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The US Navy Destroyer Porter Leaves The Black Sea After The Sea Breeze 2020 Exercise

The US Navy Destroyer Porter Leaves The Black Sea After The Sea Breeze 2020 Exercise

The American missile destroyer Porter began the transition from the Black Sea to the Mediterranean on August 3 after completing joint exercises Sea Breeze 2020 with the Ukrainian Navy and ships of several NATO countries, according to the press service of the 6th fleet of the US Navy.

"My team and I always appreciate the opportunity to interact and train together with our allies and partners in the Black sea region," the press service quotes the ship's captain, commander Craig Trent, as saying. "The time we spent here is extremely important for building strong relationships and developing coordination."

Ukrainian-American exercises Sea Breeze-2020 were held in the Black Sea from July 20 to 27. About 2 thousand people from nine countries, more than 20 ships, as well as planes and helicopters were involved in the event. In addition to Ukraine, the United States and Georgia, military personnel from Bulgaria, Spain, Norway, Romania, Turkey, and France took part in Sea Breeze. Sailors from NATO countries and Ukraine, including, practiced actions in the areas of air defense, anti-submarine warfare, and control of the water area.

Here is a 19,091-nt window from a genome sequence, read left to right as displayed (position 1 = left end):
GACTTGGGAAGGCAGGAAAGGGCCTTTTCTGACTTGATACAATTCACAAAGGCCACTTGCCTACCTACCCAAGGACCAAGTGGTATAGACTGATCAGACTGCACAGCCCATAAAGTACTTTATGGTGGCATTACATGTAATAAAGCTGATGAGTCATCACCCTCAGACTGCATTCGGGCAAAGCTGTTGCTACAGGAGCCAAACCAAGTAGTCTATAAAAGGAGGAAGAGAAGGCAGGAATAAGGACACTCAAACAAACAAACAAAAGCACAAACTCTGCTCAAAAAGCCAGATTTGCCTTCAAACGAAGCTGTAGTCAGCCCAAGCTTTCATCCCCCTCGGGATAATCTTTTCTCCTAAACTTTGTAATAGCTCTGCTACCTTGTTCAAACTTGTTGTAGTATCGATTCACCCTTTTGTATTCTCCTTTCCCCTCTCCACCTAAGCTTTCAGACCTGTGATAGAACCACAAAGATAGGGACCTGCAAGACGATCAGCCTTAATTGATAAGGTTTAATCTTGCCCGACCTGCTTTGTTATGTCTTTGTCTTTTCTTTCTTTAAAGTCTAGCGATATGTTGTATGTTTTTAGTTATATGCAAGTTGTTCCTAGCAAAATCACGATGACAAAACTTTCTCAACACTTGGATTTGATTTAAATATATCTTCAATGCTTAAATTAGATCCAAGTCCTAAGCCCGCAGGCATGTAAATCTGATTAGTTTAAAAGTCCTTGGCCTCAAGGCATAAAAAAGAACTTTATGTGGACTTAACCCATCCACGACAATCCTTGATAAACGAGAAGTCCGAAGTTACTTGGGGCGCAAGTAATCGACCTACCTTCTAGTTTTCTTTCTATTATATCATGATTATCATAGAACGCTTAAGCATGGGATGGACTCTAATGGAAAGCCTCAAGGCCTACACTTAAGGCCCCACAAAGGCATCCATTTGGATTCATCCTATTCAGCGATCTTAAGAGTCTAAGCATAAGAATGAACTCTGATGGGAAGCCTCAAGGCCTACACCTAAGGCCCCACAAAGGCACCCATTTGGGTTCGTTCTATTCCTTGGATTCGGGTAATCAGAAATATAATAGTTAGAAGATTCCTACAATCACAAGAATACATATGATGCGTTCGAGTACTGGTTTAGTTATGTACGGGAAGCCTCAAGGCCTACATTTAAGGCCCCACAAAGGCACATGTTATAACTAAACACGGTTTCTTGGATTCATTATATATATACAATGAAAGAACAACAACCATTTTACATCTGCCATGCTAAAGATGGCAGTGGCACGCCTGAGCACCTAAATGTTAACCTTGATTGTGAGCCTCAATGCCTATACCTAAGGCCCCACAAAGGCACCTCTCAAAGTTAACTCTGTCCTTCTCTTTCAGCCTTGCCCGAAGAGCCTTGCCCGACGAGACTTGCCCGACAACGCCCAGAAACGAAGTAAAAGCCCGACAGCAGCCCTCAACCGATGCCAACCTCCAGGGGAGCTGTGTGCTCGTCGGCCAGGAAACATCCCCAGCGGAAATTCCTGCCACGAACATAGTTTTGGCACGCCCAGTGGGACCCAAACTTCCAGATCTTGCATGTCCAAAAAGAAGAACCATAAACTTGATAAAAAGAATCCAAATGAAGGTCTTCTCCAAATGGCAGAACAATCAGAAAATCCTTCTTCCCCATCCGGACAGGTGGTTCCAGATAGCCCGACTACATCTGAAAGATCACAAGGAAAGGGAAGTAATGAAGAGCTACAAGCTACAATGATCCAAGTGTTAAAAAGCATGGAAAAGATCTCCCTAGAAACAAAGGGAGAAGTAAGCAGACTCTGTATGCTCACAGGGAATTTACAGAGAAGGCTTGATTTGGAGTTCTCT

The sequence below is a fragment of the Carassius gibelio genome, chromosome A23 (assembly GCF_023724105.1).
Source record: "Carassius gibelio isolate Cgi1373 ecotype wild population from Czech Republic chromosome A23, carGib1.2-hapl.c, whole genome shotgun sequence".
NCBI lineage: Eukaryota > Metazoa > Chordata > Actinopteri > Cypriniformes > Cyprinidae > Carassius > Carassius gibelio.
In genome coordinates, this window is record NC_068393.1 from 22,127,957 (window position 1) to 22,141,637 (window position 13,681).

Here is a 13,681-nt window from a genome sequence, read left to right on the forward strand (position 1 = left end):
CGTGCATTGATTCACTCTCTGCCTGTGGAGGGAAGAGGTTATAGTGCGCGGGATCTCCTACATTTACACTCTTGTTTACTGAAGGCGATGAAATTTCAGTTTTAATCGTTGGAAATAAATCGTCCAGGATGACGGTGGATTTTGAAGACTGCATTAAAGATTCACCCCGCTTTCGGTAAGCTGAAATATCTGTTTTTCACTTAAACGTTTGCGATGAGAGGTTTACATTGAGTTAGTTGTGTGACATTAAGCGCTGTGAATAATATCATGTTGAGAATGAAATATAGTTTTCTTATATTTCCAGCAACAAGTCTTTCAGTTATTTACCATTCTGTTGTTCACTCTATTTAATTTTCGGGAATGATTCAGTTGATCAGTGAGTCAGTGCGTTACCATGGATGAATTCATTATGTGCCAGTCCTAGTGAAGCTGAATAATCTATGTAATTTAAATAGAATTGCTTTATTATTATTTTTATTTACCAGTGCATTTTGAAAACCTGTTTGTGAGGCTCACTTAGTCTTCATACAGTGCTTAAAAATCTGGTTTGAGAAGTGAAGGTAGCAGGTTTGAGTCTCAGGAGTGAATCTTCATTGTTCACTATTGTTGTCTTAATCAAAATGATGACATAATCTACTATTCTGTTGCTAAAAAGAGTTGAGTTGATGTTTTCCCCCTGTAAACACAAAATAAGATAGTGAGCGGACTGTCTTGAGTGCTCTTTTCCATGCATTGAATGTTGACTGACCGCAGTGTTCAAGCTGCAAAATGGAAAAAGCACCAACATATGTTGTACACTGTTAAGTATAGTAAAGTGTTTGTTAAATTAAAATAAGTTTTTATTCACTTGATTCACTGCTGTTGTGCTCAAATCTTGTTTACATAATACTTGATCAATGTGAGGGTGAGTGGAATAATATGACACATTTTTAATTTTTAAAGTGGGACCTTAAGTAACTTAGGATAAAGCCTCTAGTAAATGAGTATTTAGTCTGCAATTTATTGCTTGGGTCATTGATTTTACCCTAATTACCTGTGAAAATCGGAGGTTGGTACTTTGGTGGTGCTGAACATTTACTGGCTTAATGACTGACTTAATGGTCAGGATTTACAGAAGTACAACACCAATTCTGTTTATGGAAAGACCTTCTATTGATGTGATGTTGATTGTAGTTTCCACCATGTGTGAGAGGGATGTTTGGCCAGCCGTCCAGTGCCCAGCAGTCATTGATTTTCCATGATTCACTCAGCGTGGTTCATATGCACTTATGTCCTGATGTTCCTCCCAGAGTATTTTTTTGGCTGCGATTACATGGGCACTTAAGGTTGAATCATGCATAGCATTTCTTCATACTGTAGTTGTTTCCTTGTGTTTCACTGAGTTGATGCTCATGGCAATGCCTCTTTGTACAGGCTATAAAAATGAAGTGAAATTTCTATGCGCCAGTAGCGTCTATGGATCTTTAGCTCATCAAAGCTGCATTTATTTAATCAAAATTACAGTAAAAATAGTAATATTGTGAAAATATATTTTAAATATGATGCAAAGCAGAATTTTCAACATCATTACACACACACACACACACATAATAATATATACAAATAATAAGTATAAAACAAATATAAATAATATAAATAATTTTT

The Spanish - based destroyer Porter is entering the Black Sea for the second time this summer for exercises with the navies of NATO countries, as well as Ukraine and Georgia. The previous time it was here from June 17 to July 7, when it took part in two joint exercises with ships from Bulgaria, Georgia, Romania, and Turkey and called at Batumi. Then the maneuvers also involved the landing ship-dock Oak Hill of the US Navy.

The Black Sea fleet forces monitored the American destroyer both during previous exercises and during those that took place since July 20. The Russian Foreign Ministry has repeatedly noted that the military presence of ships of powers located outside the region in The Black Sea does not contribute to stability. The US insists that it operates within the framework of the Montreux Convention, which regulates the passage of warships through the Bosphorus and Dardanelles Straits, and the exercises themselves take place in international waters.

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